“Tel’nyashka is just a garment. But try to put it on at least once – you will immediately want to straighten your shoulders. Blue stripes on your chest, the color of an ocean wave. Between them, the white horses of foaming choppy crests... The sea on your chest!”
These are the words of Vasiliy Zaytsev, the famous Soviet sniper and hero of the Battle of Stalingrad. Before WWII, he served in the Soviet Navy but later volunteered to be transferred to the front lines. Zaytsev became a sniper but kept his sailor’s tel’nyashka as a symbol of a sailor’s pride and relentlessness in the battle. Why was tel’nyashka so important for Russian sailors and soldiers?
Marinière (Breton shirt) of the French NavyClaude TRUONG-NGOC (CC BY-SA 3.0)
A cotton long-armed shirt with horizontal blue and white stripes, called a marinière, was worn by French sailors as early as the 17th century to distinguish themselves from other sea-faring nations. It is also called a Breton shirt because many sailors in the French Navy were from Brittany.
The stripes were there for an obvious reason – visibility. In the dark, in the fog, or during sea storms and downpours at sea, a man in a striped shirt was clearly visible, even amidst crashing waves. Remember that the first swimsuits were also striped – for the same reason. Also, a sailor in the striped shirt was visible against the sails, while adjusting them.
Gabrielle Chanel in a marinière, in the interwar periodPublic domain
The shirt became so closely associated with the French that it became a part of the stereotypical image of a French person. In 1858, the Breton shirt became the official uniform for French seamen. Soon enough, it was also introduced in the Russian navy (1874) and the Dutch navy (1877).
August 19, 1874, is considered to be the “birthday” of the Russian tel’nyashka – on this day, a law on the navy uniform was signed by the Russian Emperor Alexander II. The name tel’nyashka is derived from the Russian word “telo” (тело, ‘body’) because it was the garment closest to the body.
Russian sailors of the 19th century in an old-style tel'nyashkaPublic domain
But the tel’nyashka of those days did not yet go by that name and looked different from today. It had blue stripes 11.11 mm (0.43 inches) wide divided with white stripes 44.45 mm (1.75 inches) wide and was 50 percent cotton, 50 percent wool. Blue and white were the colors of St. Andrew's flag, the main Russian naval ensign since the times of Peter the Great. However, some formations of the Russian Imperial navy had tel’nyashkas of other colors – for example, red.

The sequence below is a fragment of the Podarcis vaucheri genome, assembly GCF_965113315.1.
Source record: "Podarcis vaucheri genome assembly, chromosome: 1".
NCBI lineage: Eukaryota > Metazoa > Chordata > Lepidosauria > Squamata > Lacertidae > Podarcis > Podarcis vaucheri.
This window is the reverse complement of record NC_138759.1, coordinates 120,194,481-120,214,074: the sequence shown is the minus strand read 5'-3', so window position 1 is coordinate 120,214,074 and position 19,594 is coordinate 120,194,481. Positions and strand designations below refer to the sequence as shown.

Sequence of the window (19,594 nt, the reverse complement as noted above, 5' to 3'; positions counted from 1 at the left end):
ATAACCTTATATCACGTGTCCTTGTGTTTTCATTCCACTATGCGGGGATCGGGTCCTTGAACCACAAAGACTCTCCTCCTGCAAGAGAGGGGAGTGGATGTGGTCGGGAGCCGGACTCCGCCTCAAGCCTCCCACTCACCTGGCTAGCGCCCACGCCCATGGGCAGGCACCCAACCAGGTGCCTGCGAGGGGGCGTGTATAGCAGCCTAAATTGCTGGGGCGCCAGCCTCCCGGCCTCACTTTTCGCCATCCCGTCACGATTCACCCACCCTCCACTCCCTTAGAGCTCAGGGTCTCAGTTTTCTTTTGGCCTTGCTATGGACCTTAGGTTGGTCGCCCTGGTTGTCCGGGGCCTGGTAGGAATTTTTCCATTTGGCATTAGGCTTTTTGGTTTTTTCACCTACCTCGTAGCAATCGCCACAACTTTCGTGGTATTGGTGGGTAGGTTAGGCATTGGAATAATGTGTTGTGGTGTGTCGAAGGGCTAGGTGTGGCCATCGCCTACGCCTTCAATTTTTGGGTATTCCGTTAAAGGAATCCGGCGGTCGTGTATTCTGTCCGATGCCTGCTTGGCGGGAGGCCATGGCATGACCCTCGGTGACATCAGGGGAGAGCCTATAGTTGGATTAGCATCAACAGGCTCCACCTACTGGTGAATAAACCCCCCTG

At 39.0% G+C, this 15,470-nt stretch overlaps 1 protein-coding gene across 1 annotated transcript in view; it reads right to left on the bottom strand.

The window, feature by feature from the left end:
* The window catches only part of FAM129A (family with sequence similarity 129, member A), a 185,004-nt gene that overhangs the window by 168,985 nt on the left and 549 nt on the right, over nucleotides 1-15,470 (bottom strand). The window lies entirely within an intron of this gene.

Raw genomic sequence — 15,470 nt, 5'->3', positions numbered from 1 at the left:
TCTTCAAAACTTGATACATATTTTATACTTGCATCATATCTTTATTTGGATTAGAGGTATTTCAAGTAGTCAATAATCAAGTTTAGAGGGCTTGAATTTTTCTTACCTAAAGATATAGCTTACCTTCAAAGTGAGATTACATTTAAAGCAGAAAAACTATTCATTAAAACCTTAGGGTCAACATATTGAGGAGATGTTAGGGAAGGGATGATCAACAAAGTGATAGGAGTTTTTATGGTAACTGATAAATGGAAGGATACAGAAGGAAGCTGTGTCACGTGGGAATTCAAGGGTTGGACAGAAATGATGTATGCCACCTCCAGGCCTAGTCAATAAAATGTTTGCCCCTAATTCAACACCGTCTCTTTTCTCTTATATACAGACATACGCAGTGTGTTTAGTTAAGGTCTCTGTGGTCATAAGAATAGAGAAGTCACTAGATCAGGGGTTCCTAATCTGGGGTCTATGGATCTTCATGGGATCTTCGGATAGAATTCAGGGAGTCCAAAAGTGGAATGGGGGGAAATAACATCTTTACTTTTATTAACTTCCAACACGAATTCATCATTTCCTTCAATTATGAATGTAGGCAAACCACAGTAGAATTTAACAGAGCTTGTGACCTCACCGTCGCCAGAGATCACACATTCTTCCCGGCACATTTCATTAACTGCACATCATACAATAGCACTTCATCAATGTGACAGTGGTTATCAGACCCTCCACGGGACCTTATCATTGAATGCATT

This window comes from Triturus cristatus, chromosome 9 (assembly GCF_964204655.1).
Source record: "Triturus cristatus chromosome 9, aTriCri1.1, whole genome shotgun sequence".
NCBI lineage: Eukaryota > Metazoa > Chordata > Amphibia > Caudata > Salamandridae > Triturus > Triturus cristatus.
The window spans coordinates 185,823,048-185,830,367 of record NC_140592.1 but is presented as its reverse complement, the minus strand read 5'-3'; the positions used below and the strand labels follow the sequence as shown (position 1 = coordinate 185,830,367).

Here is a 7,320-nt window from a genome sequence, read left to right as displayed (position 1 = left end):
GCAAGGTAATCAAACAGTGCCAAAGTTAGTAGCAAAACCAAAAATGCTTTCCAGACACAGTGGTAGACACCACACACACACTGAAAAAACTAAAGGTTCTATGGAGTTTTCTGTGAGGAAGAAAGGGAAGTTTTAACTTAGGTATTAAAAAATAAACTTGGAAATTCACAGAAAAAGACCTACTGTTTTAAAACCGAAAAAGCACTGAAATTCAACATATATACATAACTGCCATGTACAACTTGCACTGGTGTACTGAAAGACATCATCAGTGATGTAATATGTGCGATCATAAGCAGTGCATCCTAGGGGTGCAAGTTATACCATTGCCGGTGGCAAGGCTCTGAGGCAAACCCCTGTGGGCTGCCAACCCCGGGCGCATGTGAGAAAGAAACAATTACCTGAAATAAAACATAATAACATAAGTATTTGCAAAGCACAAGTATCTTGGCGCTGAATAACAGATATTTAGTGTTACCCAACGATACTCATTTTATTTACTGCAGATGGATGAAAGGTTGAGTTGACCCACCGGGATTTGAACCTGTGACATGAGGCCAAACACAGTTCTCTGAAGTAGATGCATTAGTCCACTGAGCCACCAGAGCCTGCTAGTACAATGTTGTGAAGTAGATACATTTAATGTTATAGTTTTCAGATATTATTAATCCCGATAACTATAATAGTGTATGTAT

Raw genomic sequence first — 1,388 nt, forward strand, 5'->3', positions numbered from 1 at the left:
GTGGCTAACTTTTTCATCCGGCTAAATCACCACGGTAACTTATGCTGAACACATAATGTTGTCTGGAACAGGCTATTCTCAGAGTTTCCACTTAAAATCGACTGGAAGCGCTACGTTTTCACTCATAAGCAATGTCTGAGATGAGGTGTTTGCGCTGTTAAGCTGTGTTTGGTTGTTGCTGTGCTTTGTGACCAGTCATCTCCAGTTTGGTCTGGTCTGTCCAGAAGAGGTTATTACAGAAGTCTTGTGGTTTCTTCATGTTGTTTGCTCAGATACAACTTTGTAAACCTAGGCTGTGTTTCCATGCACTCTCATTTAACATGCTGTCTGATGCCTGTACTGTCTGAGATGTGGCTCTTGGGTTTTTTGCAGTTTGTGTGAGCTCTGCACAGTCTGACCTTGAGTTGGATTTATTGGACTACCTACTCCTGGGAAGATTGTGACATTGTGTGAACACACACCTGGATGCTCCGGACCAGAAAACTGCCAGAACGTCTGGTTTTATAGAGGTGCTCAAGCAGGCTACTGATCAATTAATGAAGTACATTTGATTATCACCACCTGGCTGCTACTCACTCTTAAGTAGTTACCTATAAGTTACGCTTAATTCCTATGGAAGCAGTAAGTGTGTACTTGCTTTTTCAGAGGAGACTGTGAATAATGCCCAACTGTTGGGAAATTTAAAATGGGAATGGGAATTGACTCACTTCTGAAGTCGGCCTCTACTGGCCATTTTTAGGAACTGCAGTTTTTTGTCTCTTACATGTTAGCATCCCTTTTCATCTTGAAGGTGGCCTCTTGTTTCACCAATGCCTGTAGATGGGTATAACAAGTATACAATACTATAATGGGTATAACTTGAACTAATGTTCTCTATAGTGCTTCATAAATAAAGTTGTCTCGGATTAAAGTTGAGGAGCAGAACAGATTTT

A Russian sailor in a red-striped tel'nyashka.Public domain
In 1912, the Russian tel’nyashka gained its classical form – blue and white stripes of identical width: 0.43 inches. The number of stripes varied depending on the shirt’s size.
A Soviet agitational poster showing sailors in tel'nyashkas.Archive photo
Tel’nyashka gained a new significance during the February and October Revolutions of 1917, when the sailors of the Baltic fleet became one of the main enemies of the Tsarist government. Later, on numerous Bolshevik agitational posters, striped-chested sailors embodied the image of fierce revolutionaries.
Before and during WWII, a new kind of elite military branch appeared in the USSR – Airborne Corps. These quick-response units, manned with the most physically strong troops, able to undertake complicated and dangerous operations involving parachute landings were the menacing power of the Soviet Army. After WWII, the development of Airborne Forces was carried out mainly by General Vasily Margelov (1908-1990).
Soldiers of the Airborne Corps of the USSRV. Kiselyov/Sputnik
Margelov employed clever propaganda when he promoted tel’nyashka as the official garment for the Airborne Corps in 1969, immediately labeling them heroes and providing a distinctive uniform for them that made the Airborne Corps stand out among all the other infantry units in the Soviet army. The important distinction is that the Airborne Corps tel’nyashka has sky-blue stripes.
However, according to the Soviet Airborne Corps tradition, a newcomer gained the right to wear a tel’nyashka only after he performed his first parachute landing on water.
In today’s Russian army, tel’nyashka comes in different colors for different military corps. The sailors (including submarine forces) wear a classic white-and-navy-blue tel’nyashka. Members of the Kremlin Regiment wear an indigo-blue one. Coast Guard of the Border Service of the FSB brandish light green stripes on their tel’nyashkas, dark rose is the color of the stripes for the Rosgvardiya tel’nyashkas, and the men of the Ministry of Emergency Situations wear orange-striped shirts.
But the tel’nyashka is not reserved solely for the military men. It is and always was a symbol of freedom and even lawlessness – a homage to the unruliness of the Baltic sailors in the years of the Revolutions. This is why many Soviet and Russian rebels and delinquents in film and fiction are often seen wearing a tel’nyashka.
Oleg Tabakov playing a hooligan in "Shirli-Myrli" movie (1995)Vladimir Men'shov/Mosfilm, 1995
The Tel’nyashka has also become the symbol of a St. Petersburg art group called ‘Mit’ki’ (“The Mityas”), taking their title from the name of their founder and leader, Dmitry “Mitya” Shagin. St. Petersburg is and always has been a navy city, founded by Peter the Great as the base for the Baltic fleet, so in St. Petersburg, a tel’nyashka is an unmistakable symbol of “our guy” – the symbol widely employed by the “Mit’ki” in their primitivist and heartfelt pictures.
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